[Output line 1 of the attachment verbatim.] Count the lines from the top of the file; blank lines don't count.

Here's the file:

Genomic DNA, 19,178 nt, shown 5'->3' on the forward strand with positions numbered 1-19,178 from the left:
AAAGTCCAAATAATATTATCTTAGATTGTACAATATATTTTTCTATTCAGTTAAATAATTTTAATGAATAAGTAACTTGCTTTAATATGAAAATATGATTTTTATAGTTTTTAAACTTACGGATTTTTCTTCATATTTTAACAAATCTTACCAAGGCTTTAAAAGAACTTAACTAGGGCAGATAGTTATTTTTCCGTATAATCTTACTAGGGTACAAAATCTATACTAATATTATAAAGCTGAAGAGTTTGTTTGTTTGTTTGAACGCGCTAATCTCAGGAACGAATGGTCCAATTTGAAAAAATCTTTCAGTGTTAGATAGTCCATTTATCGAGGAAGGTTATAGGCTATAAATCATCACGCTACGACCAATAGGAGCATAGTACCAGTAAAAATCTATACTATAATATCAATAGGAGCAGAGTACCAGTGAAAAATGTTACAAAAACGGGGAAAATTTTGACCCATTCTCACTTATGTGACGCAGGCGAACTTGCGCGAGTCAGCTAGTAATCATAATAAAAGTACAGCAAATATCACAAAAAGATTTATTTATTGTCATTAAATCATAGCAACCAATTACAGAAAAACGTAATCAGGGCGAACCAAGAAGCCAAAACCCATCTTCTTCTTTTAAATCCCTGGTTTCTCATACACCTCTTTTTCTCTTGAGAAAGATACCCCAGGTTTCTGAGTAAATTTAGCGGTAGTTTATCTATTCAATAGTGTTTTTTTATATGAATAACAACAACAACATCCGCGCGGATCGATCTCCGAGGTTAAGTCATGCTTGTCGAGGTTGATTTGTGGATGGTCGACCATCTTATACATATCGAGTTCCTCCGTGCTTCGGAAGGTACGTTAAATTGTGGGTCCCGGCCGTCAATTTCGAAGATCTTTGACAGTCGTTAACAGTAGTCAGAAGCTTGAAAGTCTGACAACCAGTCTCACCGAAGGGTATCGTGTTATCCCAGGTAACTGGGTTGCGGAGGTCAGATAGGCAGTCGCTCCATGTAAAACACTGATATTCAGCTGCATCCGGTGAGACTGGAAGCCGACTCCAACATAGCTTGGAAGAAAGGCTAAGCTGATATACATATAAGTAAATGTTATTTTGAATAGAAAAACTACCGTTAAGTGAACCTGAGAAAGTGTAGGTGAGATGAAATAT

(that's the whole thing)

Genomic DNA, 19,178 nt, shown 5'->3' on the forward strand with positions numbered 1-19,178 from the left: